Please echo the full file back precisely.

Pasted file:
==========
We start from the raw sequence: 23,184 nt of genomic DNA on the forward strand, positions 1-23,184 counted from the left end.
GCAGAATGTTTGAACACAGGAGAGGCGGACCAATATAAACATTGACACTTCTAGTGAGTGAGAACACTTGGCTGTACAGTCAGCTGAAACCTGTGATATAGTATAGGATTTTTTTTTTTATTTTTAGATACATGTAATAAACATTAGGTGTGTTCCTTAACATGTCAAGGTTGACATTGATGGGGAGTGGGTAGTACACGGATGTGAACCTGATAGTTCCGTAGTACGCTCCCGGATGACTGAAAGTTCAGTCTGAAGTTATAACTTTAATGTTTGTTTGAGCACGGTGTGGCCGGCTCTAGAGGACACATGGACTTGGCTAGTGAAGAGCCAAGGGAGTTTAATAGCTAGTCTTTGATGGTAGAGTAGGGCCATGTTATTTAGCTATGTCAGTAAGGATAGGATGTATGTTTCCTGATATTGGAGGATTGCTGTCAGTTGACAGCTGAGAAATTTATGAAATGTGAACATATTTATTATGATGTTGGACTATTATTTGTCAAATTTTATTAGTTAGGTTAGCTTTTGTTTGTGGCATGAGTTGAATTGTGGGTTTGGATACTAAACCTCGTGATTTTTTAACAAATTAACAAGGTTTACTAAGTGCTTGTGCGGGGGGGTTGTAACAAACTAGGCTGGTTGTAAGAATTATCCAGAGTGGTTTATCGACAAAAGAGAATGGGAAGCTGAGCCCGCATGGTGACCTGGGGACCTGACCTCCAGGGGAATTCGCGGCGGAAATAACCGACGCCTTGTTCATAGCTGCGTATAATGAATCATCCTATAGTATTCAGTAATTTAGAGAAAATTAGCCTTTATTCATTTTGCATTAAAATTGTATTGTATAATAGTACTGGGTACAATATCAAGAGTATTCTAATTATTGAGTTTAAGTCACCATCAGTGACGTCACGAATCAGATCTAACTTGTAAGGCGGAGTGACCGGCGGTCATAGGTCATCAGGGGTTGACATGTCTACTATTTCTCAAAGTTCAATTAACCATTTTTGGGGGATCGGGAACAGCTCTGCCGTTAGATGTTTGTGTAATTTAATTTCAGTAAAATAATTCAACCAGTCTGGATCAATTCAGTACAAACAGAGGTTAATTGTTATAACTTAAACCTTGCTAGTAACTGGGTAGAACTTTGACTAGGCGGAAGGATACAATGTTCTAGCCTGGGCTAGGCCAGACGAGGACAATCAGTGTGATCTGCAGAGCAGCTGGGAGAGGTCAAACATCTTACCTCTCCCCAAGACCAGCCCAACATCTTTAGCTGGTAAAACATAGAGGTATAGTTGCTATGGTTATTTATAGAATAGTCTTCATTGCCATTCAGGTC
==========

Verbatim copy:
We start from the raw sequence: 23,184 nt of genomic DNA on the forward strand, positions 1-23,184 counted from the left end.
GCAGAATGTTTGAACACAGGAGAGGCGGACCAATATAAACATTGACACTTCTAGTGAGTGAGAACACTTGGCTGTACAGTCAGCTGAAACCTGTGATATAGTATAGGATTTTTTTTTTTATTTTTAGATACATGTAATAAACATTAGGTGTGTTCCTTAACATGTCAAGGTTGACATTGATGGGGAGTGGGTAGTACACGGATGTGAACCTGATAGTTCCGTAGTACGCTCCCGGATGACTGAAAGTTCAGTCTGAAGTTATAACTTTAATGTTTGTTTGAGCACGGTGTGGCCGGCTCTAGAGGACACATGGACTTGGCTAGTGAAGAGCCAAGGGAGTTTAATAGCTAGTCTTTGATGGTAGAGTAGGGCCATGTTATTTAGCTATGTCAGTAAGGATAGGATGTATGTTTCCTGATATTGGAGGATTGCTGTCAGTTGACAGCTGAGAAATTTATGAAATGTGAACATATTTATTATGATGTTGGACTATTATTTGTCAAATTTTATTAGTTAGGTTAGCTTTTGTTTGTGGCATGAGTTGAATTGTGGGTTTGGATACTAAACCTCGTGATTTTTTAACAAATTAACAAGGTTTACTAAGTGCTTGTGCGGGGGGGTTGTAACAAACTAGGCTGGTTGTAAGAATTATCCAGAGTGGTTTATCGACAAAAGAGAATGGGAAGCTGAGCCCGCATGGTGACCTGGGGACCTGACCTCCAGGGGAATTCGCGGCGGAAATAACCGACGCCTTGTTCATAGCTGCGTATAATGAATCATCCTATAGTATTCAGTAATTTAGAGAAAATTAGCCTTTATTCATTTTGCATTAAAATTGTATTGTATAATAGTACTGGGTACAATATCAAGAGTATTCTAATTATTGAGTTTAAGTCACCATCAGTGACGTCACGAATCAGATCTAACTTGTAAGGCGGAGTGACCGGCGGTCATAGGTCATCAGGGGTTGACATGTCTACTATTTCTCAAAGTTCAATTAACCATTTTTGGGGGATCGGGAACAGCTCTGCCGTTAGATGTTTGTGTAATTTAATTTCAGTAAAATAATTCAACCAGTCTGGATCAATTCAGTACAAACAGAGGTTAATTGTTATAACTTAAACCTTGCTAGTAACTGGGTAGAACTTTGACTAGGCGGAAGGATACAATGTTCTAGCCTGGGCTAGGCCAGACGAGGACAATCAGTGTGATCTGCAGAGCAGCTGGGAGAGGTCAAACATCTTACCTCTCCCCAAGACCAGCCCAACATCTTTAGCTGGTAAAACATAGAGGTATAGTTGCTATGGTTATTTATAGAATAGTCTTCATTGCCATTCAGGTC